What to do with your work-from-home savings

If you’ve saved more than usual this year, where should the money go? On paying off your debts, says Ruth Jackson Kirby.

When you’re stuck at home all the time the opportunities to spend money are vastly reduced. As a result, many of us have been saving more this year. Prior to lockdown the average household saved just under 10% of their income, but this rocketed to 29.1% in the first lockdown, according to the Office for National Statistics.

While many of us have more money in our savings accounts, the banks are not rewarding us. The record-low Bank of England base rate means that the average easy-access savings account pays just 0.23%, according to Moneyfacts. The best possible rate is a paltry 1.65% from AgriBank and you’d have to lock your money up for five years. So, what else could you do with your money?

One idea could be to reduce your debts. In all probability the interest you are paying on your debt is higher than the interest you are earning on your savings. In which case, it may make sense to use your savings to reduce your debt. One key example of this is your mortgage.

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When you overpay your mortgage, you reduce the amount you owe to the bank. You are therefore no longer paying interest on that chunk of debt. “Overpaying means you make the same gain as saving at your mortgage rate,” says Martin Lewis on MoneySavingExpert. “If you’ve a 3% mortgage, you’d need savings paying at least this.” Lewis gives the example of a 2.99% mortgage versus a savings account paying 1% interest. If you have £10,000 in a savings account, it will earn £100 interest a year. Pay off £10,000 of the mortgage and you’ll save £299 a year interest, meaning you’ll be £199 better off.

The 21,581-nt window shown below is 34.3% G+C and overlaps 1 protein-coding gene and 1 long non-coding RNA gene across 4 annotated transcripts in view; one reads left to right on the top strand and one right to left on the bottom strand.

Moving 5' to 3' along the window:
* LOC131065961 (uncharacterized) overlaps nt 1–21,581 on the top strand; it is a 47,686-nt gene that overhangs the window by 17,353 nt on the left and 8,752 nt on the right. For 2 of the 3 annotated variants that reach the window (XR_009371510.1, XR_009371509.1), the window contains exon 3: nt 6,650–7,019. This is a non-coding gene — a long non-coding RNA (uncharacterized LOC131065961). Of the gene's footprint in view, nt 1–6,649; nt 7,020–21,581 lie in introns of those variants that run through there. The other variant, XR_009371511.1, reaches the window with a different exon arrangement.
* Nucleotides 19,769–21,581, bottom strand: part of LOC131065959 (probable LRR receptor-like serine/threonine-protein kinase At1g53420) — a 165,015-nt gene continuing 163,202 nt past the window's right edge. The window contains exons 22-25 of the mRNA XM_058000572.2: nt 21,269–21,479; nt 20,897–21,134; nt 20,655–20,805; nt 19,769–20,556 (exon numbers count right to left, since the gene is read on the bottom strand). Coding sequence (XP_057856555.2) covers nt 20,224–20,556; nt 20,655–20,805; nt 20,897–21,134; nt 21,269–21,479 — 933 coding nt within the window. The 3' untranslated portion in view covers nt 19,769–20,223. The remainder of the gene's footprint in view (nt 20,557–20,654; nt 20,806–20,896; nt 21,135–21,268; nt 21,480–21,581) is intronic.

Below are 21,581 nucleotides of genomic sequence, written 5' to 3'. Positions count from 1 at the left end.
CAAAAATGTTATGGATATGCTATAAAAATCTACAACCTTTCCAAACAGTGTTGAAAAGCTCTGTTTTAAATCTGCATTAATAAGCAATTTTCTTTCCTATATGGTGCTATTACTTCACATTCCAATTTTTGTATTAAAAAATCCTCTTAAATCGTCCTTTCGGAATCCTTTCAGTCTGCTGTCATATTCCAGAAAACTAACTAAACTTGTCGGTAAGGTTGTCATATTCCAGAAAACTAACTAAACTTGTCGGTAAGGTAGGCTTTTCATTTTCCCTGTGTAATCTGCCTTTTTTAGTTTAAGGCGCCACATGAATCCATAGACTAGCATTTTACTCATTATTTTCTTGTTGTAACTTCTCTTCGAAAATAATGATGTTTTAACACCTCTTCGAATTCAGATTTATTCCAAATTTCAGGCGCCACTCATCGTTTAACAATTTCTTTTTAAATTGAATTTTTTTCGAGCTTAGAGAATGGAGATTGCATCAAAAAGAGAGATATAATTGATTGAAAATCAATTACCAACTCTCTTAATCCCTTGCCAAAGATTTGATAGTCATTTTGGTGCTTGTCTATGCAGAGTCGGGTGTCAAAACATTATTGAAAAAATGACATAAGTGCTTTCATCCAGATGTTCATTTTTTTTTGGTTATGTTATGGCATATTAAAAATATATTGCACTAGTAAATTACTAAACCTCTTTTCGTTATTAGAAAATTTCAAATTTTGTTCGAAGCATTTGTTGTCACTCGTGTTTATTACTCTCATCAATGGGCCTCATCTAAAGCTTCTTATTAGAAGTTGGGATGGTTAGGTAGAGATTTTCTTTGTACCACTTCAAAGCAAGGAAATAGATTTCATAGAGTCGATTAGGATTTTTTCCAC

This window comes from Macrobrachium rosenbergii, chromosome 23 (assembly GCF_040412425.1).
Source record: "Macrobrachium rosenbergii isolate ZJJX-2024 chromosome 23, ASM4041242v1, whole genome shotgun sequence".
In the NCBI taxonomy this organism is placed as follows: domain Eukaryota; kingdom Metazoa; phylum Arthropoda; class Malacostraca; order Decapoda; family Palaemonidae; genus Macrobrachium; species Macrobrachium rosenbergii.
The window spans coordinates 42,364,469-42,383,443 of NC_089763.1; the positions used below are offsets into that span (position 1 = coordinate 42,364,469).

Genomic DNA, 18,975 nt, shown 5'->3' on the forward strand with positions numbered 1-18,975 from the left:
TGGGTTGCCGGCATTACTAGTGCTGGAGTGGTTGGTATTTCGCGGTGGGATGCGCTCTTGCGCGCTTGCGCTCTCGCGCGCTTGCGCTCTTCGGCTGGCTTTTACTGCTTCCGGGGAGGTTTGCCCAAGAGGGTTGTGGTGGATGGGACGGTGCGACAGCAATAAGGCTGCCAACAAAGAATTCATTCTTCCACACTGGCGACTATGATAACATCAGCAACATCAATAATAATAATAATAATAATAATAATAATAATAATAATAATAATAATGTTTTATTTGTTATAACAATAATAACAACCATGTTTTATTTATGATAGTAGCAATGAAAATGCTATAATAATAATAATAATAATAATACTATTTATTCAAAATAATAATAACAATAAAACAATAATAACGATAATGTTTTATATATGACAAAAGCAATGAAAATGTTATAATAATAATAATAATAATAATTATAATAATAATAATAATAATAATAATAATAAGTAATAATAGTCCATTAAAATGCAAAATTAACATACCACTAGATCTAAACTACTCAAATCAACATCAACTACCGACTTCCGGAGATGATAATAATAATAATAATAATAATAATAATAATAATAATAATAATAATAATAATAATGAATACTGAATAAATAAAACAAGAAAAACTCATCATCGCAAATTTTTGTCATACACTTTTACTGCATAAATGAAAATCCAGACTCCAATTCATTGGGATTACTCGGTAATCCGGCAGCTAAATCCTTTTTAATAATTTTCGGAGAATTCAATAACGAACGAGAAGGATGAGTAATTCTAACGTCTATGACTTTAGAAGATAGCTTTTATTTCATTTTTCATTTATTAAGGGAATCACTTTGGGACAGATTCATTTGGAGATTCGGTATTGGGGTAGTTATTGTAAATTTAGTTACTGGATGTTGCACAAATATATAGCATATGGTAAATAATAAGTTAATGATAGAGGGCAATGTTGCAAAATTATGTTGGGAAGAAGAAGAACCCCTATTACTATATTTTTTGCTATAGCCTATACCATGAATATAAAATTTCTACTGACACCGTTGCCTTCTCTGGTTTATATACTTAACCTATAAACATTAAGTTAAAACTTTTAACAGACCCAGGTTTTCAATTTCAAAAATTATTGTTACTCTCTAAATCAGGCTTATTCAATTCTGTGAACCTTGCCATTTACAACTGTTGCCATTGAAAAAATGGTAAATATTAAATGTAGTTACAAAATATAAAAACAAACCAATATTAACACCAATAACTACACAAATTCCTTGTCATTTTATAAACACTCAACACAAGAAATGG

But there are some things you need to consider before your pay off a chunk of your mortgage. Firstly, can you afford to part with your savings? We live in uncertain times and having an emergency fund to fall back on is more important than ever. Keep around six months’ worth of earnings in an emergency savings pot to cover anything from a broken boiler to redundancy.

Keep an eye on charges

Secondly, will you pay an early repayment charge if you overpay? “Most mortgage providers allow you to overpay up to 10% every year without incurring early repayment charges, but charge steep fees beyond that amount,” says Rachel Rickard Straus in the Mail on Sunday. Check what your mortgage deal allows before you make an overpayment. Finally, think about paying off other debts first. Your mortgage will have a lower interest rate than any unsecured debt you have, such as a credit card, overdraft or loan. There is no point in paying a lot of interest on these debts while you have excess money in the bank earning next to no interest, so clear these debts first.

Ruth Jackson-Kirby

Ruth Jackson-Kirby is a freelance personal finance journalist with 17 years’ experience, writing about everything from savings and credit cards to pensions, property and pet insurance. 

Ruth started her career at MoneyWeek after graduating with an MA from the University of St Andrews, and she continues to contribute regular articles to our personal finance section. After leaving MoneyWeek she went on to become deputy editor of Moneywise before becoming a freelance journalist.

Ruth writes regularly for national publications including The Sunday Times, The Times, The Mail on Sunday and Good Housekeeping among many other titles both online and offline.